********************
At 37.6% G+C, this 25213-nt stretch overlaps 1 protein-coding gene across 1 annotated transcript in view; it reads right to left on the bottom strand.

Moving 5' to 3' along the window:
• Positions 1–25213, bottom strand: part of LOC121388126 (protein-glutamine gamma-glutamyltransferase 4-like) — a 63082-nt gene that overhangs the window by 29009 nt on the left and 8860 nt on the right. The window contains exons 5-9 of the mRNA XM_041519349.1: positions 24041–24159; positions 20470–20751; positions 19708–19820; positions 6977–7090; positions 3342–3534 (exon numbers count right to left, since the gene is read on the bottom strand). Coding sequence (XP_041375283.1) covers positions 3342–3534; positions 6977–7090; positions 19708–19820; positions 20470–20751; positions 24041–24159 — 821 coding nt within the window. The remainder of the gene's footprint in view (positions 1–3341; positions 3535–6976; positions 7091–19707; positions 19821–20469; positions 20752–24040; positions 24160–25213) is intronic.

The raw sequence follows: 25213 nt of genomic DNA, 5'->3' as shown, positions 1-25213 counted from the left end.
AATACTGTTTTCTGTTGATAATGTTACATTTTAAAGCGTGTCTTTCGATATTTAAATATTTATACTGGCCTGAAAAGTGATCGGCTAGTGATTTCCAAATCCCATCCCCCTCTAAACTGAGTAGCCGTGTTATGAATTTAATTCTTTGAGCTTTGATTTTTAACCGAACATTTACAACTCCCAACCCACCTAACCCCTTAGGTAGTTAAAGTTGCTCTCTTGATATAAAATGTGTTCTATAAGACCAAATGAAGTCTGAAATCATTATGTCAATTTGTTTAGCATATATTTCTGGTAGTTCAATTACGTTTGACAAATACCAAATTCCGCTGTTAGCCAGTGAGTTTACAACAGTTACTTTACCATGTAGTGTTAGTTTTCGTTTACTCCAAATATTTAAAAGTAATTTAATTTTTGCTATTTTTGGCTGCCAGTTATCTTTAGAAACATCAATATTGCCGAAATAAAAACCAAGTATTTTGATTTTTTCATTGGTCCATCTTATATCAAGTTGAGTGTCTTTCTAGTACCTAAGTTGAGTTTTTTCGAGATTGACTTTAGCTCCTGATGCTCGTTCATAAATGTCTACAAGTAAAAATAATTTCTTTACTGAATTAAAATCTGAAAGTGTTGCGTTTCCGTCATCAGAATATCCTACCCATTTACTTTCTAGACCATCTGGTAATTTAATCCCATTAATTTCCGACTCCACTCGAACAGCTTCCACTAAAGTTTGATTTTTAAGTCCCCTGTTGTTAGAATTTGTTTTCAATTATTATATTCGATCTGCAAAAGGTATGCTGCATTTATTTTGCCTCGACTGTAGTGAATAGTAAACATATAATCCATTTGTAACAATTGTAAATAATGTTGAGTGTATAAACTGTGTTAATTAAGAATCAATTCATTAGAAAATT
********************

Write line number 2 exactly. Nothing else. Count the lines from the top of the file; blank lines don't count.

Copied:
Moving 5' to 3' along the window: